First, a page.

The principles applicable to the situation at hand were enunciated by this court in Ranney v. Istituto Pontificio Delle Maestre Filippini, 20 N.J. 189, at page 196 as follows:

"While the courts have given full accord to this statutory mandate, United Advertising Corp. v. Borough of Raritan, 11 N.J. 144, 152 (1952), Frank J. Durkin Lumber Co. v. Fitzsimmons, supra [106 N.J.L. 183 (E. & A. 1929)]; Kramer v. Town of Montclair, 33 N.J. Super. 16 (App. Div. 1952); the spirit of the law is to restrict non-conforming uses. Monmouth Lumber Co. v. Ocean

[29 NJ Page 274]

Township, 9 N.J. 64, 77 (1952); Speakman v. Mayor and Council of Borough of North Plainfield, 8 N.J. 250, 257 (1951); Lumund v. Board of Adjustment, 4 N.J. 577, 585 (1950). Their position in the zoning scheme is not encouraged because of the tendency to subvert rather than support sound planning. Such uses possess a contagious character which works to infect the neighborhood of their location, Beirn v. Morris, 14 N.J. 529, 536 (1954); Note, 9 U. of Chicago L. Rev. 477, 479, 480 (1942), and their presence is adverse to the zoning objective of reasonable conformity, Speakman v. Mayor and Council of Borough of North Plainfield, supra, 8 N.J. at page 257. One eminent authority has gone so far as to suggest that the entire problem of the non-conforming use might be solved by establishing a duty to abstain from unfair non-conformity. See Freund, 'Some Inadequately Discussed Problems of the Law of Zoning and City Planning,' 24 Ill. L. Rev. 135, 147 (1929). Without discussing the merits of this proposition it is sufficient to remember that the benefits which accrue to the public through the zoning method are accompanied by burdens to all. Schmidt v. Board of Adjustment, 9 N.J. 405, 415 (1952)."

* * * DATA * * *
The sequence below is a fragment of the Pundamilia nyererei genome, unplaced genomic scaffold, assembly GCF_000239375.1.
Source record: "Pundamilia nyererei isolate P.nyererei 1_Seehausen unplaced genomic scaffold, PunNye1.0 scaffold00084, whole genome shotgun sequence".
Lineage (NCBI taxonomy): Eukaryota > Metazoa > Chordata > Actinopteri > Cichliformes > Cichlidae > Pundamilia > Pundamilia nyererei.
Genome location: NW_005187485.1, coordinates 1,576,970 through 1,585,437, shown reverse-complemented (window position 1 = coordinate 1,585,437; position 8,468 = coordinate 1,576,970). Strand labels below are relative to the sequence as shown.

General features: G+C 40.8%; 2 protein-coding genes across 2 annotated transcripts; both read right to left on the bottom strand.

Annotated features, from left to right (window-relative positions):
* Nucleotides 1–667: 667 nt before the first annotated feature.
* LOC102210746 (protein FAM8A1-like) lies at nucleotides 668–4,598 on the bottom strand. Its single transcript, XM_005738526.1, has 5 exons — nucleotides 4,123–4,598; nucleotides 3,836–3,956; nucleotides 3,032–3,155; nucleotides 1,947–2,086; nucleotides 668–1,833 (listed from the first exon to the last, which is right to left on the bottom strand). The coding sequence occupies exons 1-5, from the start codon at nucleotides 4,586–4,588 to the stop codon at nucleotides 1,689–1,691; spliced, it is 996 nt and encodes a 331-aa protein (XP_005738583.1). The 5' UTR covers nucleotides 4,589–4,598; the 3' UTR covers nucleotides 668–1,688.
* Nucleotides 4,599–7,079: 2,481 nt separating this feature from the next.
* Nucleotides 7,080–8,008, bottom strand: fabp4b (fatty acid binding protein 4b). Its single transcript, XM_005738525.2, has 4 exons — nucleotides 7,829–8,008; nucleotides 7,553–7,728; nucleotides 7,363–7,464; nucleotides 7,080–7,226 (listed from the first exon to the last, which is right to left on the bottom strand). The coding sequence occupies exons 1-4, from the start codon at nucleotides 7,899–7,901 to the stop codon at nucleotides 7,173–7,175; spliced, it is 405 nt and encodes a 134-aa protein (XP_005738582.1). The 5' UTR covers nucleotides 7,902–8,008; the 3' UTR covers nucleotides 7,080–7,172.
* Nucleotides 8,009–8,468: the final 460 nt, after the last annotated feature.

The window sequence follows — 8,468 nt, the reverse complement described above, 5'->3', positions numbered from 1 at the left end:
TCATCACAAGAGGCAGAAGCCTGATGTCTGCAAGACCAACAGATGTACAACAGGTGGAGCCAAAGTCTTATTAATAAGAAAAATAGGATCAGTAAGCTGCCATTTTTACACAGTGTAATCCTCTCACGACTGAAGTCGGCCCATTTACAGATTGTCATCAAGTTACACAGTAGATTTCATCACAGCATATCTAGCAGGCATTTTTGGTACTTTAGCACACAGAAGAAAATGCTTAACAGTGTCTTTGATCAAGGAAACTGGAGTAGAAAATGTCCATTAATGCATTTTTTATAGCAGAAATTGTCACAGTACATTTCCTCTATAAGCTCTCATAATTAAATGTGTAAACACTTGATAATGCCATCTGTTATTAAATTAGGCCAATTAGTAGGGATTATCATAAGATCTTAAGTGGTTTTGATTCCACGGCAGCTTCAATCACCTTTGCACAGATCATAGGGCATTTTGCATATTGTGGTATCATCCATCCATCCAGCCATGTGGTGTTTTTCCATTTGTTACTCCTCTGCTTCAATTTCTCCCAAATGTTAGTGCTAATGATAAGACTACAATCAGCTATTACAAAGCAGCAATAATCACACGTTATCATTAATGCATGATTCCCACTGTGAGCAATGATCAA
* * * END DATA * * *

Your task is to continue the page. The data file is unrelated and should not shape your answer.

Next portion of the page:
To the same effect is Monmouth Lumber Co. v. Ocean Township, supra.

These cases are in harmony with the firmly established policy in this State that pre-existing nonconforming uses must be contained, consonant with the spirit of a unified zoning plan. Burmore Co. v. Smith, 124 N.J.L. 541 (E. & A. 1940); Gross v. Allan, 37 N.J. Super. 262 (App. Div. 1955); Hay v. Board of Adjustment of Borough of Fort Lee, 37 N.J. Super. 461 (App. Div. 1955); Martin v. Cestone, 33 N.J. Super. 267 (App. Div. 1954); Rockleigh Borough, Bergen County v. Astral Industries, Inc., 29 N.J. Super. 154 (App. Div. 1953); Home Fuel Oil Co. of Ridgewood v. Board of Adjustment of Borough of Glen Rock, 5 N.J. Super. 63 (App. Div. 1949); National Lumber Products Co. v. Ponzio, 133 N.J.L. 95 (Sup. Ct. 1945); and see Editorial Note, 9 Rutgers L. Rev. 697, 706 (1955); Note, 102 U. of Pa. L. Rev. 91, 98 (1953).

A de minimis change would not be detrimental to the philosophy of containment. See Martin v. Cestone, supra (33 N.J. Super. at pages 270-271). But before a variance to substantially extend or enlarge a pre-existing nonconforming use may be granted under N.J.S.A. 40:55-39

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the appropriate municipal officials should first determine whether a variance to create the use in the first instance would have been granted. In the instant case, being under N.J.S.A. 40:55-39(d), unless the board of adjustment and the governing body of Belmar could fairly say that they would have granted a request for a variance to create a funeral home in the residential zone, then a substantial enlargement of the use may not be permitted.

To hold otherwise would render nugatory the policy to contain pre-existing nonconforming uses and the hope that eventually they will be relocated in more suitable environs. A substantial extension or enlargement of that use may perpetuate its continued existence, rather than "wither" it and incidentally operates unfairly against those who are not permitted to locate in the zone in the first instance.

Accordingly I vote to modify and remand.

19590302